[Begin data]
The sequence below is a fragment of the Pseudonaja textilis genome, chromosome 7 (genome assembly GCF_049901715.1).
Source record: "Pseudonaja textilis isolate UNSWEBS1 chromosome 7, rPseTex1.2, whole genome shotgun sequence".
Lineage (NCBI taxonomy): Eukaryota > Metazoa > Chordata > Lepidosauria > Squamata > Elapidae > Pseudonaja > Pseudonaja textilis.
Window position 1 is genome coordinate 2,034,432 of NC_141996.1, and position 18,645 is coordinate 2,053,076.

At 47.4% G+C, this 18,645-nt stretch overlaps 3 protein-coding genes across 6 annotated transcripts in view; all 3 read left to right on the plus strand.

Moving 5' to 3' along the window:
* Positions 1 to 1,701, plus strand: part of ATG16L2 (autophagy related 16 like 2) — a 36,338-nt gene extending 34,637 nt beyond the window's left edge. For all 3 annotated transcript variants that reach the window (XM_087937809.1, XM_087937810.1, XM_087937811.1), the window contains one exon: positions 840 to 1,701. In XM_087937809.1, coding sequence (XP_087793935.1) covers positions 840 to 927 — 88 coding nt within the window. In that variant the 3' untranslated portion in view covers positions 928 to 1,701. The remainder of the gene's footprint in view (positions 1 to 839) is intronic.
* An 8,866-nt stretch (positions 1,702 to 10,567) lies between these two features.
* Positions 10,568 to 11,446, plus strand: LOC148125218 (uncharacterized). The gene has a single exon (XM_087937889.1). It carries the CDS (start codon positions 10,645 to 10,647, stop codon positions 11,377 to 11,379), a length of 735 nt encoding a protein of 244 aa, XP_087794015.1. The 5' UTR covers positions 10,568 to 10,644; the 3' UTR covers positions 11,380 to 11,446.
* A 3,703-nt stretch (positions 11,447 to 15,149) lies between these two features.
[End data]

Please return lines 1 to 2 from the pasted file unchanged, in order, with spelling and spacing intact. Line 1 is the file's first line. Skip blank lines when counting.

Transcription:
The sequence below is a fragment of the Pseudonaja textilis genome, chromosome 7 (genome assembly GCF_049901715.1).
Source record: "Pseudonaja textilis isolate UNSWEBS1 chromosome 7, rPseTex1.2, whole genome shotgun sequence".